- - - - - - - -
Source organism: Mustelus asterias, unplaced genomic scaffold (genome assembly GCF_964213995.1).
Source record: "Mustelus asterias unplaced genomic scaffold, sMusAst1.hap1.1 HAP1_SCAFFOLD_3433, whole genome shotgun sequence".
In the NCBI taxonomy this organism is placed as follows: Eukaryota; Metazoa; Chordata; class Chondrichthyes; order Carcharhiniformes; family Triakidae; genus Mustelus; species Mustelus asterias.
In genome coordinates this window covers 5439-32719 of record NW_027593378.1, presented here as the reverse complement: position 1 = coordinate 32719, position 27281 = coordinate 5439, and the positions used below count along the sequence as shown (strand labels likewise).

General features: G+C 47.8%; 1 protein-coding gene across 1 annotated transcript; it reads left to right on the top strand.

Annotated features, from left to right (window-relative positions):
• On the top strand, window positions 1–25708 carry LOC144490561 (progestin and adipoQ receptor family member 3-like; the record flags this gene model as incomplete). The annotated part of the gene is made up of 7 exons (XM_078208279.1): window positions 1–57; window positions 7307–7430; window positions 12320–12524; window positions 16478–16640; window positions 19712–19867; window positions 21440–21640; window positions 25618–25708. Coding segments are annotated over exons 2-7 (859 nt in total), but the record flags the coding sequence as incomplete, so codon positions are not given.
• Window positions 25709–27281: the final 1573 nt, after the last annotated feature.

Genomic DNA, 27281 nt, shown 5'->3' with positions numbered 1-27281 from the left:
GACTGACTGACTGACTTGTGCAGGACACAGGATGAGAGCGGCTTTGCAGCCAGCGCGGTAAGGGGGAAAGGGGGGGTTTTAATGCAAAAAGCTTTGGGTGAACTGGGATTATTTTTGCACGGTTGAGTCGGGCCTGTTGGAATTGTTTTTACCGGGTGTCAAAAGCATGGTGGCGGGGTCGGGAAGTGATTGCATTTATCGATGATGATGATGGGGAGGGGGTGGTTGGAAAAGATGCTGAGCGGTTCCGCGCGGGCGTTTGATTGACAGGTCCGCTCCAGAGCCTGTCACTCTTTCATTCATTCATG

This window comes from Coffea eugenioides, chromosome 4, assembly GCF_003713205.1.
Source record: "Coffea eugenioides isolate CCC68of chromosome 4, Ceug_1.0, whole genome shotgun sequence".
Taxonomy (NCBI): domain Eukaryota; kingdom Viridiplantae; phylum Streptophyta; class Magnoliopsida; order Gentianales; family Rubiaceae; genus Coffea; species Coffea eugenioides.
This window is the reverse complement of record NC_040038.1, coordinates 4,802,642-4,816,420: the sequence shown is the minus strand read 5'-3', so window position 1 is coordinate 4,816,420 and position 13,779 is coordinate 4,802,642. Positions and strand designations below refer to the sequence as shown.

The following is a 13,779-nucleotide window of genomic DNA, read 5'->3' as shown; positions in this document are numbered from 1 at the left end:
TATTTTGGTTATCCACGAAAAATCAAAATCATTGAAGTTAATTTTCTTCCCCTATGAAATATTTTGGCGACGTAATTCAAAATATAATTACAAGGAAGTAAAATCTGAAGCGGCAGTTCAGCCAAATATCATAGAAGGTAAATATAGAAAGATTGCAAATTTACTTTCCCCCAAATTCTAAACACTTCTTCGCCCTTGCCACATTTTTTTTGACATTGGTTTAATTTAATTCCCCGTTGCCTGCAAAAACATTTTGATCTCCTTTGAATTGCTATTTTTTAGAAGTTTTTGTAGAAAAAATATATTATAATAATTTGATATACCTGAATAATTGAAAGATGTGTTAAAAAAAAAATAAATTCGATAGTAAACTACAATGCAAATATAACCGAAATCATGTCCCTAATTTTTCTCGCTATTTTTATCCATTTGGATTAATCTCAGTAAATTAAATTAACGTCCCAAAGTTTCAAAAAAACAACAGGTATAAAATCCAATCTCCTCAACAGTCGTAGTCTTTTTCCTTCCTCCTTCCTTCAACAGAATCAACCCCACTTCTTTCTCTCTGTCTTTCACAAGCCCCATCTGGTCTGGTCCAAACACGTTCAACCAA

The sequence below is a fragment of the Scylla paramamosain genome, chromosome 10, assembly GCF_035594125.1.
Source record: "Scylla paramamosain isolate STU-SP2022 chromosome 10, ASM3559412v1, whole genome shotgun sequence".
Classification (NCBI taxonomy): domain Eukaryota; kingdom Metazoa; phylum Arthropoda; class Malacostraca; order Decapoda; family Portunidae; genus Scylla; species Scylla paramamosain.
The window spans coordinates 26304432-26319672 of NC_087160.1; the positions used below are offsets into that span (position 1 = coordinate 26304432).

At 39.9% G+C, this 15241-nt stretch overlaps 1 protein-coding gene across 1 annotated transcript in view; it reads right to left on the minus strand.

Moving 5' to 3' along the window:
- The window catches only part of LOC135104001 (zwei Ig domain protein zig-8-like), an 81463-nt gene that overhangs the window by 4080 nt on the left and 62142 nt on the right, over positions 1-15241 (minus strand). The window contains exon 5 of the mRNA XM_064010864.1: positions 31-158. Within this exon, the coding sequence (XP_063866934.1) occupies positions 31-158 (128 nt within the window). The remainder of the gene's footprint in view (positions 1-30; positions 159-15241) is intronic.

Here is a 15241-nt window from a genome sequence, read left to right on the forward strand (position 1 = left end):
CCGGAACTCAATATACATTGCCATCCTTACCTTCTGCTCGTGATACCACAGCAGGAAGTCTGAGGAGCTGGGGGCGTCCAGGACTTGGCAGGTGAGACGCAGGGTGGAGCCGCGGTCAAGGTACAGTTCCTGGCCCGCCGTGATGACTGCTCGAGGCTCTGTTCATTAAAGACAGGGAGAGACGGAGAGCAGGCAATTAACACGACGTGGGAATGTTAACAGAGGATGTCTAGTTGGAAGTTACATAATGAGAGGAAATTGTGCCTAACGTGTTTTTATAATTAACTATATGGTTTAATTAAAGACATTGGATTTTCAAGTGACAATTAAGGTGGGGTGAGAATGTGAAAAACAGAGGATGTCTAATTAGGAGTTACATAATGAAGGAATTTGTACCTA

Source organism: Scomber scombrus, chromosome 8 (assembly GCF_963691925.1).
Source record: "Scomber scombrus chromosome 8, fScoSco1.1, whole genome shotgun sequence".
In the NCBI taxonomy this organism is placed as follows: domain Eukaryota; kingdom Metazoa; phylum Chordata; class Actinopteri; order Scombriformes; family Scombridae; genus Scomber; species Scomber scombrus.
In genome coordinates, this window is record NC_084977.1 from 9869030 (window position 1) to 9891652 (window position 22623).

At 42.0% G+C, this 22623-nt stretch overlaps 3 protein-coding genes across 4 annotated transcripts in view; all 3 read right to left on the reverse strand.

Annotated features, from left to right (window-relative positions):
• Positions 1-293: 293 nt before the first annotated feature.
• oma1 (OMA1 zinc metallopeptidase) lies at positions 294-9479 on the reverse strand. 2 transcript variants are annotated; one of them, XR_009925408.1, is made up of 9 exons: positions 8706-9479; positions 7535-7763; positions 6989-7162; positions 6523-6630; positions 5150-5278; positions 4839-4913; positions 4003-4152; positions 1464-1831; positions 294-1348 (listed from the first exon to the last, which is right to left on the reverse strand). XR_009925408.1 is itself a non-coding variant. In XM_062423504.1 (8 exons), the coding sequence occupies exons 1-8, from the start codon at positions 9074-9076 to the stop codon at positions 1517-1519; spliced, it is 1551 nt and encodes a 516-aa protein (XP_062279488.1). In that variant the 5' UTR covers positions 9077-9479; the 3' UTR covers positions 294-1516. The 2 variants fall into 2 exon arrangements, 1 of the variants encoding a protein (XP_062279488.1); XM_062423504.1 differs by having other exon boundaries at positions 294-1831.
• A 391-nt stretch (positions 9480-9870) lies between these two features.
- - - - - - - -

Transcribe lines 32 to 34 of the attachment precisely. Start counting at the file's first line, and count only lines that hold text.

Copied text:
• Positions 1-293: 293 nt before the first annotated feature.
• oma1 (OMA1 zinc metallopeptidase) lies at positions 294-9479 on the reverse strand. 2 transcript variants are annotated; one of them, XR_009925408.1, is made up of 9 exons: positions 8706-9479; positions 7535-7763; positions 6989-7162; positions 6523-6630; positions 5150-5278; positions 4839-4913; positions 4003-4152; positions 1464-1831; positions 294-1348 (listed from the first exon to the last, which is right to left on the reverse strand). XR_009925408.1 is itself a non-coding variant. In XM_062423504.1 (8 exons), the coding sequence occupies exons 1-8, from the start codon at positions 9074-9076 to the stop codon at positions 1517-1519; spliced, it is 1551 nt and encodes a 516-aa protein (XP_062279488.1). In that variant the 5' UTR covers positions 9077-9479; the 3' UTR covers positions 294-1516. The 2 variants fall into 2 exon arrangements, 1 of the variants encoding a protein (XP_062279488.1); XM_062423504.1 differs by having other exon boundaries at positions 294-1831.
• A 391-nt stretch (positions 9480-9870) lies between these two features.